Wednesday, 24 July 2019

Course set for failure


Theresa May once said "no prime minister" could ever sign up to the backstop, all the while repeating "No deal is better than a bad deal". Not long after she was pushing a withdrawal agreement with that same backstop in it, and went quiet on that infamous slogan. When asked then if no deal was still better than a bad deal she would duck the question entirely. "What I have said, is that we are working closely with our European partners to blah blah blah..."

So what changed? Quite simply, reality caught up with her. She realised we have no leverage and even a bad deal is better than no deal. The delusion could not withstand the barrage of reality.

Of course the Brexiters would not put up with this. They deal only in delusion and self-deception and if ever there was an ideal figurehead to represent such a position it is Boris Johnson, here and now. The man who famously does not do detail, instead imploring us to believe harder in the greatness of Britain. He's singing their tune and they love him for it. Now he's in command he's making all the same noises as Theresa Version 1.0.

The question is now whether we will get as far as a post-realisation Boris Johnson. Ordinarily a PM making his way into Number Ten would have the facts spelled out by a senior civil servant or adviser, but as we know, there has been a gradual purge of anyone who knows the ropes and Johnson has now recruited one Dominic Cummings. That should keep reality at bay for a time.

There is really only one crucial difference between May and Johnson (insofar as it matters). Johnson believes that no deal is a credible threat and that we have nothing to fear from no deal. When you deal only in rhetoric and bombast, why would you accept for a nanosecond that things might be a little more complicated than they appear?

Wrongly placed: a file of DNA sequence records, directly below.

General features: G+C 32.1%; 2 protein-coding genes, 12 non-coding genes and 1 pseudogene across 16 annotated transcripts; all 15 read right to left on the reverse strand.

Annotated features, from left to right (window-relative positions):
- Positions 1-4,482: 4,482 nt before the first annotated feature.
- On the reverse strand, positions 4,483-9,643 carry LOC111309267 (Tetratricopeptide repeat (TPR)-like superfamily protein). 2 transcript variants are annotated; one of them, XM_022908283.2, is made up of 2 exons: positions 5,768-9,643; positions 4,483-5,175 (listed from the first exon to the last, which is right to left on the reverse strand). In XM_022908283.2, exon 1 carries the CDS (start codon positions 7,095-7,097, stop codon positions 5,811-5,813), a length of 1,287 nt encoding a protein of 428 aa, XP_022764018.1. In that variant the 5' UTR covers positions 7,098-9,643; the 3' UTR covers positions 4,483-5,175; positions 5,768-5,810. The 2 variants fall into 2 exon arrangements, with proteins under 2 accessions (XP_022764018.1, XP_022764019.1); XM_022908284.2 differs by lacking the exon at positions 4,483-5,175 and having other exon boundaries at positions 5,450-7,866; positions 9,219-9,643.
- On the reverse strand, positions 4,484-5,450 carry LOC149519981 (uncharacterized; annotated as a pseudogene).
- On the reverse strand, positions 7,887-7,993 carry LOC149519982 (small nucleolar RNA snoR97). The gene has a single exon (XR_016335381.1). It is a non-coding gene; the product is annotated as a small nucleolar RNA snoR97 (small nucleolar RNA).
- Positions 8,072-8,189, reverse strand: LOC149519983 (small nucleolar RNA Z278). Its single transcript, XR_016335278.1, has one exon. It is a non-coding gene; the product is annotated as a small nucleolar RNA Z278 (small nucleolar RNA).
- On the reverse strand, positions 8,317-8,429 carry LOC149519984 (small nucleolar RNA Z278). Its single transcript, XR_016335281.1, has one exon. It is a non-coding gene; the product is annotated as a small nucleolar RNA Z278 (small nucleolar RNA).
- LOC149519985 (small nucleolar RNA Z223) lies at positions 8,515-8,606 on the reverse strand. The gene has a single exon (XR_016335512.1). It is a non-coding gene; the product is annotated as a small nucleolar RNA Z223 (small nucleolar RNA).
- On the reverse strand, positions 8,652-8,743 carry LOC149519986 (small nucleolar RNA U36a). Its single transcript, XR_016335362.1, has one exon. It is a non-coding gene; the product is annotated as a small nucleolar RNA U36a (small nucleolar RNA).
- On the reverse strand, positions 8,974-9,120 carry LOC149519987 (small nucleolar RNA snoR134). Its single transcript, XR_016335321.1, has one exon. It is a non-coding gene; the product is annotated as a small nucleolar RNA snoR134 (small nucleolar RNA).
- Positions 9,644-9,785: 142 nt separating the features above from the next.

But then Johnson is also operating on the assumption that we have a report written by a very clever important person from the Institute of Clever and Important People saying we don't need a backstop so if the EU won't do a deal the fault lies with beastly intransigent foreigners. We need to show them who's boss.

That then puts us firmly on a no deal footing. By the looks of it we're getting a cabinet of true believers which means we will essentially have an anti-knowledge government hell bent on executing all of the worst ideas to leak out of the Tory right think tank sewer. Even Liam Fox faces the chop for the crime of acknowledging the reality that those "bumper deals" are not coming any time soon. 

Meanwhile, the message from Brussels is not so warm. Donald Tusk writes "On behalf of the European Council, I would like to congratulate you on your appointment as Prime Minister of the United Kingdom of Great Britain and Northern Ireland. I look forward to meeting you to discuss - in detail - our cooperation". That "in detail" is hanging there, heavily pregnant with unambiguous ambiguity that only a career diplomat could muster.

I take it to read that the EU side is not in the mood for bombast and bluster, and if there is to be a deal then it requires a serious commitment by the UK, and one which they seemingly assume Johnson is not capable of.

If Twitter is anything to go by, the Tory party faithful seem to think that because Boris believes in Brexit, the EU will climb down from their position and reopen the books on Article 50 for the sole benefit of Johnson. Not in a billion years do I see this happening. But then this is no longer about outcomes. The right are cock a hoop today, not especially because Johnson is their man, but because he "triggers" all the right people. We have regressed to pure tribalism - which is why this handover looks more like a tinpot junta than a British government. 

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